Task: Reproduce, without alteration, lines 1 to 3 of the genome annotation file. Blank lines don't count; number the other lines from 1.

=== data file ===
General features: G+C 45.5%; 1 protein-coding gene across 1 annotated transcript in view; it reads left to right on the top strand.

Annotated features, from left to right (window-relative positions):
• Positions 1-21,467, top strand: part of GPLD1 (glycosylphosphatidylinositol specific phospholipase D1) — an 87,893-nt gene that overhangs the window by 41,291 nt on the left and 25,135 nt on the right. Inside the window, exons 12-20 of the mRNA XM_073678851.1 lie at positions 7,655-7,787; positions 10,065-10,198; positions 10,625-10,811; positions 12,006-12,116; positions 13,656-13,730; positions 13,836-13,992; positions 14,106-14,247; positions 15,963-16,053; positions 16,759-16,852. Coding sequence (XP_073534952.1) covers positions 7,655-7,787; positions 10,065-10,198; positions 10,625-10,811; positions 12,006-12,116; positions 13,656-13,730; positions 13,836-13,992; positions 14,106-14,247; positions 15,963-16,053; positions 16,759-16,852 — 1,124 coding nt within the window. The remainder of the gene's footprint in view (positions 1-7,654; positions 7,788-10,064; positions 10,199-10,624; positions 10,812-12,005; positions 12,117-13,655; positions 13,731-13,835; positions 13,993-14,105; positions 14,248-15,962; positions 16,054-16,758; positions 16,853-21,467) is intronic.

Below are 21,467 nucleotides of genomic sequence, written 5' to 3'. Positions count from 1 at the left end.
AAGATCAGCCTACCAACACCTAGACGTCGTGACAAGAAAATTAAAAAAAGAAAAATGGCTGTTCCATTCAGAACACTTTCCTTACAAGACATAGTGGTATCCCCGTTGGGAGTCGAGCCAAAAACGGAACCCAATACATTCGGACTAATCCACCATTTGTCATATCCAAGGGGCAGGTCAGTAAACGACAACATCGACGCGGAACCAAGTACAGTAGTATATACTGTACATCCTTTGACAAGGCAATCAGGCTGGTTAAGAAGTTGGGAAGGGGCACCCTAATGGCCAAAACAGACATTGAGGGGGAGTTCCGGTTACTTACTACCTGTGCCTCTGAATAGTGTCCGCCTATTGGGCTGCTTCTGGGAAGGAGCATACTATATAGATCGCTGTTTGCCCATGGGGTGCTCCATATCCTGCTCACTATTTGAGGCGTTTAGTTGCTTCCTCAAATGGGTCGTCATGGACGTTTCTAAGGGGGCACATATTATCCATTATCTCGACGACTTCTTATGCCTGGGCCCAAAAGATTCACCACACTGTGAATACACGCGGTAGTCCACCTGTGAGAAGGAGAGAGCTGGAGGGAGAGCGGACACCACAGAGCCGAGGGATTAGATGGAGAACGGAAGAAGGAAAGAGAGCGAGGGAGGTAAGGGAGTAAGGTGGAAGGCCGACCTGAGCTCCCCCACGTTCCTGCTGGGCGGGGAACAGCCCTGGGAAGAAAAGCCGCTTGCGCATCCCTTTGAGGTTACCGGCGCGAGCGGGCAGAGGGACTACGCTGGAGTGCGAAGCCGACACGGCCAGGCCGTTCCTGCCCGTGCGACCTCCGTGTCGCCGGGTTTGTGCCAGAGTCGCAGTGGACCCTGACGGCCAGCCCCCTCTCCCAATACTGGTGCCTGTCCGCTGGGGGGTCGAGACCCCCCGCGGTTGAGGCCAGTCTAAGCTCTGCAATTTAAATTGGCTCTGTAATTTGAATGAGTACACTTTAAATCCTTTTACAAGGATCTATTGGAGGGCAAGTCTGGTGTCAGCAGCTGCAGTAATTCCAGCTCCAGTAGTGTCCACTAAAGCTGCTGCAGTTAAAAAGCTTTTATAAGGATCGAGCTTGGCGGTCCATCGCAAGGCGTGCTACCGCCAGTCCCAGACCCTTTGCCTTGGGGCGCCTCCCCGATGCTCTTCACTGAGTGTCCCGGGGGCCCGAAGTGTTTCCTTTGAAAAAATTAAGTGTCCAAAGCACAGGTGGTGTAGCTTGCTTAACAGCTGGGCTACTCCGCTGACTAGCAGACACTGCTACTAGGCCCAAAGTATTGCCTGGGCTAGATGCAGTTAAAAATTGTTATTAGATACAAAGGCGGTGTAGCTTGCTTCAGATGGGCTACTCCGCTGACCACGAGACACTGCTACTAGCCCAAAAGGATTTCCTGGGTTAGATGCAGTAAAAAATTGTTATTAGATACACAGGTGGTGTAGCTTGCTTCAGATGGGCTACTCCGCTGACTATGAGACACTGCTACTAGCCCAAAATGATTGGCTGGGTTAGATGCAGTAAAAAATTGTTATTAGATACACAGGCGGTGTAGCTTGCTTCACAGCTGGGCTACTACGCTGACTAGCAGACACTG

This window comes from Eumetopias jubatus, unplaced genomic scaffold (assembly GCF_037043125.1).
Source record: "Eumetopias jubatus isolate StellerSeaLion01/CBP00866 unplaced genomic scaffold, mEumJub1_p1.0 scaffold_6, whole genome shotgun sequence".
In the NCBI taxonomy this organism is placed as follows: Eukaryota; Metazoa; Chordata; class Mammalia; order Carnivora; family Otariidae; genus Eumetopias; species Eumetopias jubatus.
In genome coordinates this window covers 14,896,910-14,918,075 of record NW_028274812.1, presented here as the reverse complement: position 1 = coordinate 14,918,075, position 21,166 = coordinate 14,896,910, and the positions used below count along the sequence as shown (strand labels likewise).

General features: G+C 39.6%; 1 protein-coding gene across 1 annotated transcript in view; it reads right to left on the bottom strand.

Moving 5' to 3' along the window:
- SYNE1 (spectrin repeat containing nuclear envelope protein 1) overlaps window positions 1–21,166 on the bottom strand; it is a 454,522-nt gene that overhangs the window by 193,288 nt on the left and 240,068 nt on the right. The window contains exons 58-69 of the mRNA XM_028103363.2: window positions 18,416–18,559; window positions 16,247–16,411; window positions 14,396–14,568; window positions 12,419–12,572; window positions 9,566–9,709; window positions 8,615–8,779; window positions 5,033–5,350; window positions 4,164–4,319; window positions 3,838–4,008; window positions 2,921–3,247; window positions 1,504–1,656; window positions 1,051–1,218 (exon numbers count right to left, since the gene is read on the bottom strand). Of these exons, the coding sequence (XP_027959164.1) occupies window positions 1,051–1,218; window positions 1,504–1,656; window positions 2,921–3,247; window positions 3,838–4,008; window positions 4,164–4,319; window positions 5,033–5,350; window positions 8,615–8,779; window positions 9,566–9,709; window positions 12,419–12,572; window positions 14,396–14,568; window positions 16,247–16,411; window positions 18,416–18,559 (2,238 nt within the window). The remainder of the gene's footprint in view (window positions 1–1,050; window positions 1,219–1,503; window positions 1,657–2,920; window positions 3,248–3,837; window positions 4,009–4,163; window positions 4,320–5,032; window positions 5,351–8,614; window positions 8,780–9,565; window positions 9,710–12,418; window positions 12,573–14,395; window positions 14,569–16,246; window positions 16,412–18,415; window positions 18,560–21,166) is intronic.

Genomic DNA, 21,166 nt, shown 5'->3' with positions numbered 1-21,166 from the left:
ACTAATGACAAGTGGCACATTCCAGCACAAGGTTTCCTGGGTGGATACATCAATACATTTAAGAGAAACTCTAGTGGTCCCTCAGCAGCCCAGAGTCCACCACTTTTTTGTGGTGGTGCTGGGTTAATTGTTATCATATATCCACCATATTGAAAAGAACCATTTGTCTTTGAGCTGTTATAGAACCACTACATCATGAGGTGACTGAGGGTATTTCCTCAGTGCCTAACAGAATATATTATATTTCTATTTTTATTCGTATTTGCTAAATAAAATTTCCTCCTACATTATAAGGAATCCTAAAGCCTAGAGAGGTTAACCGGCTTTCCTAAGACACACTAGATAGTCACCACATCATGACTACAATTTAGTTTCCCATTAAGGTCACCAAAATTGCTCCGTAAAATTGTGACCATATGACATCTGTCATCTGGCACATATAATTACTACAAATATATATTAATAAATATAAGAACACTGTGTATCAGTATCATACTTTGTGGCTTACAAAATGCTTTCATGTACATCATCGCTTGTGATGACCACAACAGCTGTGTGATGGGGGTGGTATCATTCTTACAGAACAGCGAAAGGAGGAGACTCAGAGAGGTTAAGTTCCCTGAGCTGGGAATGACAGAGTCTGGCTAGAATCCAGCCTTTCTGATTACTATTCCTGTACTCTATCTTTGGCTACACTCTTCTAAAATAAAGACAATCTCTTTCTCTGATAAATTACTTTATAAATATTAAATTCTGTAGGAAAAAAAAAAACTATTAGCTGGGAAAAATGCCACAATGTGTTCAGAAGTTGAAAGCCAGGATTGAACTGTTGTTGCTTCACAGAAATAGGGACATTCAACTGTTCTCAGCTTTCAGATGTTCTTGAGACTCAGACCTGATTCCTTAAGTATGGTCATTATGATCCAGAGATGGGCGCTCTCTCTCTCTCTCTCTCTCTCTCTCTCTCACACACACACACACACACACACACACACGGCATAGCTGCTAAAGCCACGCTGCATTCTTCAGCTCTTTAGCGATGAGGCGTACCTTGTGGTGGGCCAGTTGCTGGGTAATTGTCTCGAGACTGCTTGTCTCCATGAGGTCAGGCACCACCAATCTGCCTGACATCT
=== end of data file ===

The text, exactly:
General features: G+C 45.5%; 1 protein-coding gene across 1 annotated transcript in view; it reads left to right on the top strand.

Annotated features, from left to right (window-relative positions):
• Positions 1-21,467, top strand: part of GPLD1 (glycosylphosphatidylinositol specific phospholipase D1) — an 87,893-nt gene that overhangs the window by 41,291 nt on the left and 25,135 nt on the right. Inside the window, exons 12-20 of the mRNA XM_073678851.1 lie at positions 7,655-7,787; positions 10,065-10,198; positions 10,625-10,811; positions 12,006-12,116; positions 13,656-13,730; positions 13,836-13,992; positions 14,106-14,247; positions 15,963-16,053; positions 16,759-16,852. Coding sequence (XP_073534952.1) covers positions 7,655-7,787; positions 10,065-10,198; positions 10,625-10,811; positions 12,006-12,116; positions 13,656-13,730; positions 13,836-13,992; positions 14,106-14,247; positions 15,963-16,053; positions 16,759-16,852 — 1,124 coding nt within the window. The remainder of the gene's footprint in view (positions 1-7,654; positions 7,788-10,064; positions 10,199-10,624; positions 10,812-12,005; positions 12,117-13,655; positions 13,731-13,835; positions 13,993-14,105; positions 14,248-15,962; positions 16,054-16,758; positions 16,853-21,467) is intronic.